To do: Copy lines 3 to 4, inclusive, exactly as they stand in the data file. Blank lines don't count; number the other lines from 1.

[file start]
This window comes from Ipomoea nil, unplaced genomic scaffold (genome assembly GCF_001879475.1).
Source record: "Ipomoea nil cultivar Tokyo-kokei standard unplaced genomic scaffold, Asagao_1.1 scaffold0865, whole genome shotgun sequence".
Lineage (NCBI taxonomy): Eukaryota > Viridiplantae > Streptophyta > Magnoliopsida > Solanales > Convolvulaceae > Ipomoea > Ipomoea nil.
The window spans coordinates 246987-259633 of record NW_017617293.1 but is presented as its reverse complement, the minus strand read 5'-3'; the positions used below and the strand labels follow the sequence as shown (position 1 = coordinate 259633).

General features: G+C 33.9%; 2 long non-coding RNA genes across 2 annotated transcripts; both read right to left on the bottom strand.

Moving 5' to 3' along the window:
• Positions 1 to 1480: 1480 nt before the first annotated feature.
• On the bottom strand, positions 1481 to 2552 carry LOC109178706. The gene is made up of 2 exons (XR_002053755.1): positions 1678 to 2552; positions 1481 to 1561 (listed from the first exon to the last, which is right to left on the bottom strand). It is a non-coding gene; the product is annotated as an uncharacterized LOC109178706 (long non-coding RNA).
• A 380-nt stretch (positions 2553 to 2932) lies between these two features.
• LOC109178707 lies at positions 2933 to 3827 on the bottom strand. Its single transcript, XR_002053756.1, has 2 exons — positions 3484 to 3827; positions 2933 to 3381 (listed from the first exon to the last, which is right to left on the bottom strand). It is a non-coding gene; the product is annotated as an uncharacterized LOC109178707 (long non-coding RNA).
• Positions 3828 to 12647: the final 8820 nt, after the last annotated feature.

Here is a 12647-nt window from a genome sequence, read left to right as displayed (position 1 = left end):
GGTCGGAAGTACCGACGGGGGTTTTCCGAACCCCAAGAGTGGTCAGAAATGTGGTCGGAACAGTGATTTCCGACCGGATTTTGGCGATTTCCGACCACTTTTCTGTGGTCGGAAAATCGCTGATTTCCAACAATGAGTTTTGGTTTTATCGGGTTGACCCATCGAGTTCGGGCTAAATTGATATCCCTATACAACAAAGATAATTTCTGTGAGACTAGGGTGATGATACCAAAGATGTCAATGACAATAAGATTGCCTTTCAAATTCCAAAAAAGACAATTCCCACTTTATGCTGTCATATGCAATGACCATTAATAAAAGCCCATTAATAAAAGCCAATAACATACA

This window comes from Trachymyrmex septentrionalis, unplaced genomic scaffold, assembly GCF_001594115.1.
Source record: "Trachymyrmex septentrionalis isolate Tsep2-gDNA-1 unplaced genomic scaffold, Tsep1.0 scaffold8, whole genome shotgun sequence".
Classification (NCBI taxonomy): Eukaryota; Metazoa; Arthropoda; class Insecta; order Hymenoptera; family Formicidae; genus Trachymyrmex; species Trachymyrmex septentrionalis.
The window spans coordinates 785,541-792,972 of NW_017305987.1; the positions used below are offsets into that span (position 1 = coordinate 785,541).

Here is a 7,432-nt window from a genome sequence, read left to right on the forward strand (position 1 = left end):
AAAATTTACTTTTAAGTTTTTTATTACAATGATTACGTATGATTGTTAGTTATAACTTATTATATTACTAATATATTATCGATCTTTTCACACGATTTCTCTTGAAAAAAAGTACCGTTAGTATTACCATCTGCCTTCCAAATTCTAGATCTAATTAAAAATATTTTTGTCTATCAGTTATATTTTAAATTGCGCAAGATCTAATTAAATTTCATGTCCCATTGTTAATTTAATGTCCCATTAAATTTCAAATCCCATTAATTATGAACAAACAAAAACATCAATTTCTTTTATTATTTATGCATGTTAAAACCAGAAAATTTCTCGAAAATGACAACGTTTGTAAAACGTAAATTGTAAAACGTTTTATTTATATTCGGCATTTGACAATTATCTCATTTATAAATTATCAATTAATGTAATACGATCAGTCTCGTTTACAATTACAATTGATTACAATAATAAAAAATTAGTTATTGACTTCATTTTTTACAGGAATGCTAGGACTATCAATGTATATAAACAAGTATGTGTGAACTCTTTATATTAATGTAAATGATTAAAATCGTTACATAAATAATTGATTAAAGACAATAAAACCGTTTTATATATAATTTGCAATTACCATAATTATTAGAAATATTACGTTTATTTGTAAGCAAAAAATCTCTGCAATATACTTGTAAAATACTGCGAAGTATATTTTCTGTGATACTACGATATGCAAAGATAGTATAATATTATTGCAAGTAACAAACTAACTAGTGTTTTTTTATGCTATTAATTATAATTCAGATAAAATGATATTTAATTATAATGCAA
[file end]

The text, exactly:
Lineage (NCBI taxonomy): Eukaryota > Viridiplantae > Streptophyta > Magnoliopsida > Solanales > Convolvulaceae > Ipomoea > Ipomoea nil.
The window spans coordinates 246987-259633 of record NW_017617293.1 but is presented as its reverse complement, the minus strand read 5'-3'; the positions used below and the strand labels follow the sequence as shown (position 1 = coordinate 259633).